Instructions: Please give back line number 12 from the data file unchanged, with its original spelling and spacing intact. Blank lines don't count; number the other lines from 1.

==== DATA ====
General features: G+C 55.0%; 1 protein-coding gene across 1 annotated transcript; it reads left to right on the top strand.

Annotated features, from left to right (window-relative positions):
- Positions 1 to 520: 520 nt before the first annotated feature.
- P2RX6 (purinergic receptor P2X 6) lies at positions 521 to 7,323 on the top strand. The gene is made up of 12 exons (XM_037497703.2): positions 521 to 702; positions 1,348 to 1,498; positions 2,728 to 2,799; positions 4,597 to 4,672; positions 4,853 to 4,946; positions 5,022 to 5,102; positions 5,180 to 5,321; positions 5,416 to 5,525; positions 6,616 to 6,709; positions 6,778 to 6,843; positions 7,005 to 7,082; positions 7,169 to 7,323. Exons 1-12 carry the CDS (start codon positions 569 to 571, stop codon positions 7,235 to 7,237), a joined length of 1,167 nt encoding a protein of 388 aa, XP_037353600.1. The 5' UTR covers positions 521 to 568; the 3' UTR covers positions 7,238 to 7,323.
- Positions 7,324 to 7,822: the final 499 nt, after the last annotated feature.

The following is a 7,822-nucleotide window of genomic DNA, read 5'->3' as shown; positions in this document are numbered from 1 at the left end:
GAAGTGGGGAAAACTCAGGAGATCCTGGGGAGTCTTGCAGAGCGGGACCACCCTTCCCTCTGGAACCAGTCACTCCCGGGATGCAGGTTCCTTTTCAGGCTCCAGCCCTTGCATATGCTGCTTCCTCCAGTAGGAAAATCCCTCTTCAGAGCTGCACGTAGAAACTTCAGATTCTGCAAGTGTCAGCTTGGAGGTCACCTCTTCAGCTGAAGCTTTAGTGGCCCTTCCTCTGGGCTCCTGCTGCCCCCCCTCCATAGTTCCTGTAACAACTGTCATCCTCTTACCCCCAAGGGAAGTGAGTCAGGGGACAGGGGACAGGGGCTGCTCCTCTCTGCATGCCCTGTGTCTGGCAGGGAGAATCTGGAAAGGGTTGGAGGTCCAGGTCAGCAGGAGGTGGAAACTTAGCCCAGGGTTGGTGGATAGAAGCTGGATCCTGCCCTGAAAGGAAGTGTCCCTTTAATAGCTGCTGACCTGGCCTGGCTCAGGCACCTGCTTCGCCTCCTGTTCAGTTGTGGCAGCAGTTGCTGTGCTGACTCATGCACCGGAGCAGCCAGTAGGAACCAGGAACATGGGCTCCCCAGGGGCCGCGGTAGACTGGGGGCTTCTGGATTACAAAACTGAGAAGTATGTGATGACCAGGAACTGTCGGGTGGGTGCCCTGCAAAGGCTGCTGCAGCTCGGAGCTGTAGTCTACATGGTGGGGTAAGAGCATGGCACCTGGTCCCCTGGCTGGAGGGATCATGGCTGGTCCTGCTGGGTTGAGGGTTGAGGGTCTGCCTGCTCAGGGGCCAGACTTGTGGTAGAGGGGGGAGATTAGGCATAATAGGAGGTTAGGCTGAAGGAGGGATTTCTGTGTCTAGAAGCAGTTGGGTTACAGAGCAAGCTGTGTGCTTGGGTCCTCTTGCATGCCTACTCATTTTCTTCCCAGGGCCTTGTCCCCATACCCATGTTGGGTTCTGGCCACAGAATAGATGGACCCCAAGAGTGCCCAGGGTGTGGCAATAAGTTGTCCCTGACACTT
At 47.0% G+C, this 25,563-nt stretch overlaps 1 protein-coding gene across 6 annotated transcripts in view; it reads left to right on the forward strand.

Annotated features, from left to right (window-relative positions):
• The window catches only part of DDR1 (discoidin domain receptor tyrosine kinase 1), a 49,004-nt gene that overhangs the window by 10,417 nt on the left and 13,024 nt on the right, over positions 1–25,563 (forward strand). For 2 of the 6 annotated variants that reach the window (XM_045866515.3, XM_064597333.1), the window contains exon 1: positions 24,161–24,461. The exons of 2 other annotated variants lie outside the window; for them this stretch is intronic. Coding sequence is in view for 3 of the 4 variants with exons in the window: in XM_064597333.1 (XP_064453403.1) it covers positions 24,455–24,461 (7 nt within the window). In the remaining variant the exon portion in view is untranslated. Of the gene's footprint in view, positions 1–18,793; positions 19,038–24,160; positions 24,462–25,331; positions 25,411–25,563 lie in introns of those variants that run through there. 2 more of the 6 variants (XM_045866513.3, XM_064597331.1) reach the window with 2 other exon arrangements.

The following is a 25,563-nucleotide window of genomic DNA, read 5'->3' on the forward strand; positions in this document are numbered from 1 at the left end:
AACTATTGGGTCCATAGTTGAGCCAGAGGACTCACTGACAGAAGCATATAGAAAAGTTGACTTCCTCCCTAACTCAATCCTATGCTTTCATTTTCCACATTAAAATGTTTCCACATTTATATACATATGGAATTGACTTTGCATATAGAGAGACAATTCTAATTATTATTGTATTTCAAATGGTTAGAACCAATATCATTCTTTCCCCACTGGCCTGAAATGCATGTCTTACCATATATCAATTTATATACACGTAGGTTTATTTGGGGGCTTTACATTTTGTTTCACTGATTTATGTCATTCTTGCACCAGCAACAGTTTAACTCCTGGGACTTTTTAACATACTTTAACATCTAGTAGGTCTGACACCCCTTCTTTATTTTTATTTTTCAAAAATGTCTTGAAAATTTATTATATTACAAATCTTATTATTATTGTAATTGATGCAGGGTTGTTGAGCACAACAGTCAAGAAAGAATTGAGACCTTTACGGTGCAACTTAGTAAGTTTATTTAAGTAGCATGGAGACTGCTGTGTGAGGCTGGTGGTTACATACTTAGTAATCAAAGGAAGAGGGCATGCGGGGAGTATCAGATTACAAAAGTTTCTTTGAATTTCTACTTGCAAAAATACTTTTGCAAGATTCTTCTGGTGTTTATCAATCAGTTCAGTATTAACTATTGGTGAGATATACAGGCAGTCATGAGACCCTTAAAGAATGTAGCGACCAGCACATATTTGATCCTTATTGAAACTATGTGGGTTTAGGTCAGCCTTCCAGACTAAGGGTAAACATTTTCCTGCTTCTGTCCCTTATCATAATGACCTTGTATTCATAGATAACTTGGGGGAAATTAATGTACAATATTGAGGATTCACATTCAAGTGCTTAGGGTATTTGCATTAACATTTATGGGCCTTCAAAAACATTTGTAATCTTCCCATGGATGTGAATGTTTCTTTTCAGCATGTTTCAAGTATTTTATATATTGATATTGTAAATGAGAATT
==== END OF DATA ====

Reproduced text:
AACTATTGGGTCCATAGTTGAGCCAGAGGACTCACTGACAGAAGCATATAGAAAAGTTGACTTCCTCCCTAACTCAATCCTATGCTTTCATTTTCCACATTAAAATGTTTCCACATTTATATACATATGGAATTGACTTTGCATATAGAGAGACAATTCTAATTATTATTGTATTTCAAATGGTTAGAACCAATATCATTCTTTCCCCACTGGCCTGAAATGCATGTCTTACCATATATCAATTTATATACACGTAGGTTTATTTGGGGGCTTTACATTTTGTTTCACTGATTTATGTCATTCTTGCACCAGCAACAGTTTAACTCCTGGGACTTTTTAACATACTTTAACATCTAGTAGGTCTGACACCCCTTCTTTATTTTTATTTTTCAAAAATGTCTTGAAAATTTATTATATTACAAATCTTATTATTATTGTAATTGATGCAGGGTTGTTGAGCACAACAGTCAAGAAAGAATTGAGACCTTTACGGTGCAACTTAGTAAGTTTATTTAAGTAGCATGGAGACTGCTGTGTGAGGCTGGTGGTTACATACTTAGTAATCAAAGGAAGAGGGCATGCGGGGAGTATCAGATTACAAAAGTTTCTTTGAATTTCTACTTGCAAAAATACTTTTGCAAGATTCTTCTGGTGTTTATCAATCAGTTCAGTATTAACTATTGGTGAGATATACAGGCAGTCATGAGACCCTTAAAGAATGTAGCGACCAGCACATATTTGATCCTTATTGAAACTATGTGGGTTTAGGTCAGCCTTCCAGACTAAGGGTAAACATTTTCCTGCTTCTGTCCCTTATCATAATGACCTTGTATTCATAGATAACTTGGGGGAAATTAATGTACAATATTGAGGATTCACATTCAAGTGCTTAGGGTATTTGCATTAACATTTATGGGCCTTCAAAAACATTTGTAATCTTCCCATGGATGTGAATGTTTCTTTTCAGCATGTTTCAAGTATTTTATATATTGATATTGTAAATGAGAATT